Women claim HPE paid more to men
Bay Area business-tech giant Hewlett Packard Enterprise illegally pays women less than men for the same work, a new lawsuit alleges.
Two former HPE employees are seeking classaction status for the lawsuit filed Thursday afternoon in Santa Clara County Superior Court.
“Men are not earning more because they do more of the jobs that pay better,” alleged the plaintiffs, identified in the complaint as R. Ross and C. Rogus.
“Instead, men are earning more in the same jobs or jobs of equal value. This is pay discrimination and is illegal under California law.”
HPE said it would evaluate the lawsuit fully. “HPE is committed to ensuring we compensate our employees fairly, and we take any concerns raised by our employees seriously and investigate them fully,” the company said in a statement Thursday. “We will evaluate the complaint thoroughly when we receive it.”
Rogus, previously a business analyst for a mortgage company, was hired by Palo Alto-based HPE in April 2013, and worked for the firm in Roseville, near Sacramento, for five years on a project for U.S. Veterans Affairs, according to the lawsuit. When the male project manager leading her team died, she accepted the company’s
offer to take his position, conditional on a raise to match the added responsibility and a title change to reflect the new role, the suit said. The firm gave her a 2 percent performance-based pay hike, but still paid her less than her deceased predecessor and didn’t change her title, the suit alleged.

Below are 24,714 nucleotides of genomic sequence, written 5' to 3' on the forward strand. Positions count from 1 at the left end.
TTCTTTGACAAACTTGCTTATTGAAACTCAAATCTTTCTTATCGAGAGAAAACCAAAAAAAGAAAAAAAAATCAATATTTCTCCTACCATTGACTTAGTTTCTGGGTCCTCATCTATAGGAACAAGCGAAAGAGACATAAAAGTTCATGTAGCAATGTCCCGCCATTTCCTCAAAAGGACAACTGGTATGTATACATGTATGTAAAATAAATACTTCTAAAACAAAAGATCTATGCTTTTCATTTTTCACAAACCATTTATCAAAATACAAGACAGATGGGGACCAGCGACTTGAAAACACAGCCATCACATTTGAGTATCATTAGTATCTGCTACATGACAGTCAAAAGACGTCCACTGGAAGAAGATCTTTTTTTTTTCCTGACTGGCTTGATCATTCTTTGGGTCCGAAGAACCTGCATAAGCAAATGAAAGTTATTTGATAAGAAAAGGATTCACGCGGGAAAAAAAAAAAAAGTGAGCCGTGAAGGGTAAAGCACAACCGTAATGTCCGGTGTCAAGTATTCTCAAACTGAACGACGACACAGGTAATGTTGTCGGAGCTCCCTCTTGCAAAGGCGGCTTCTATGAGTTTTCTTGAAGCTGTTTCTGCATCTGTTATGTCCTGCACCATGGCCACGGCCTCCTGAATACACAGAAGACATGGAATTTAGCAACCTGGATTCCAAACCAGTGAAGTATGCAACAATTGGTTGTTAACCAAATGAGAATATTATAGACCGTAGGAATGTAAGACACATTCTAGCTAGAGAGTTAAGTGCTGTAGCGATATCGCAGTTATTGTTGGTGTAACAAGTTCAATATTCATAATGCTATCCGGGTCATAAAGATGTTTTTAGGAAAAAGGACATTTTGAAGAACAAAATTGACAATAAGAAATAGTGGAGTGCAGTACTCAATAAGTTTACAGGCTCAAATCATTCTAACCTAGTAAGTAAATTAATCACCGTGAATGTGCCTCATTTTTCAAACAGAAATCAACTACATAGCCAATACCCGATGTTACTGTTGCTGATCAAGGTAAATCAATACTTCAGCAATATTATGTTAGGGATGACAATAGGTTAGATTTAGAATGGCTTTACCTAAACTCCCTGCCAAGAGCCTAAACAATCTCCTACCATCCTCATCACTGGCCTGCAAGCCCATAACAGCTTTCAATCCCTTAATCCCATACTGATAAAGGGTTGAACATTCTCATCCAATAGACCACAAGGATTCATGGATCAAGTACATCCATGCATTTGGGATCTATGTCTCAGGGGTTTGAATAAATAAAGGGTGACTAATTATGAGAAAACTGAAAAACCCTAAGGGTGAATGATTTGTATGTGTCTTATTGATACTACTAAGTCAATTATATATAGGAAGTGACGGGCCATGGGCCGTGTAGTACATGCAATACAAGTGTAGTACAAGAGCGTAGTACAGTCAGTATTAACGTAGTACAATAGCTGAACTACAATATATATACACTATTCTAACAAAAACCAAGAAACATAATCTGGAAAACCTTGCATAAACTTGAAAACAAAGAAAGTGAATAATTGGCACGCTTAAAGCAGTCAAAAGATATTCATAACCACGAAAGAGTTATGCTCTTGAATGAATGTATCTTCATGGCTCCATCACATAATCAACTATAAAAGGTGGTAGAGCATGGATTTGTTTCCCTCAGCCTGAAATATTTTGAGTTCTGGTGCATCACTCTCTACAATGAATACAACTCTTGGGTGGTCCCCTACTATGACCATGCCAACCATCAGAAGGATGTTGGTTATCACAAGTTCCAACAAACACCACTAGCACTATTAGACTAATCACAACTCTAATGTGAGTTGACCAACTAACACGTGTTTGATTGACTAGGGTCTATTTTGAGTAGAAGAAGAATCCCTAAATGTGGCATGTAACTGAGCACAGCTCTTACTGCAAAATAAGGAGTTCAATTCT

Ross, a 16-year employee who started as a business analyst in sales
at Hewlett-Packard and climbed job ladders to a position in HPE as a director of sales operations, “was privy to financial documents and, on at least one occasion, received a file including salary information of her male colleagues,” the lawsuit said.
Ross discovered that the base pay of men hired at HPE since 2014 was higher than it was for women hired around the same time, even for women with more experience within the company, the suit claimed. A former
superior who had access to additional salary information told her that Ross’s male peers doing equal or similar work were getting paid more than she was, the suit alleged.
The suit further claimed that the HPE website had contained an advisory for employees discouraging them from talking with each other about pay. “Don’t compare yourselves to your co-workers,” the advisory allegedly said. “Your compensation should be about you and your performance. By talking about your coworkers,
you detract from that point.”
Ross and Rogus are seeking the court’s certification of the lawsuit as a class action, which would bring in women in a variety of jobs, including in software engineering, sales, PR, HR, administration and operations, who worked at HPE in California in the previous four years. The lawsuit seeks unspecified damages and compensation for alleg- edly unpaid wages.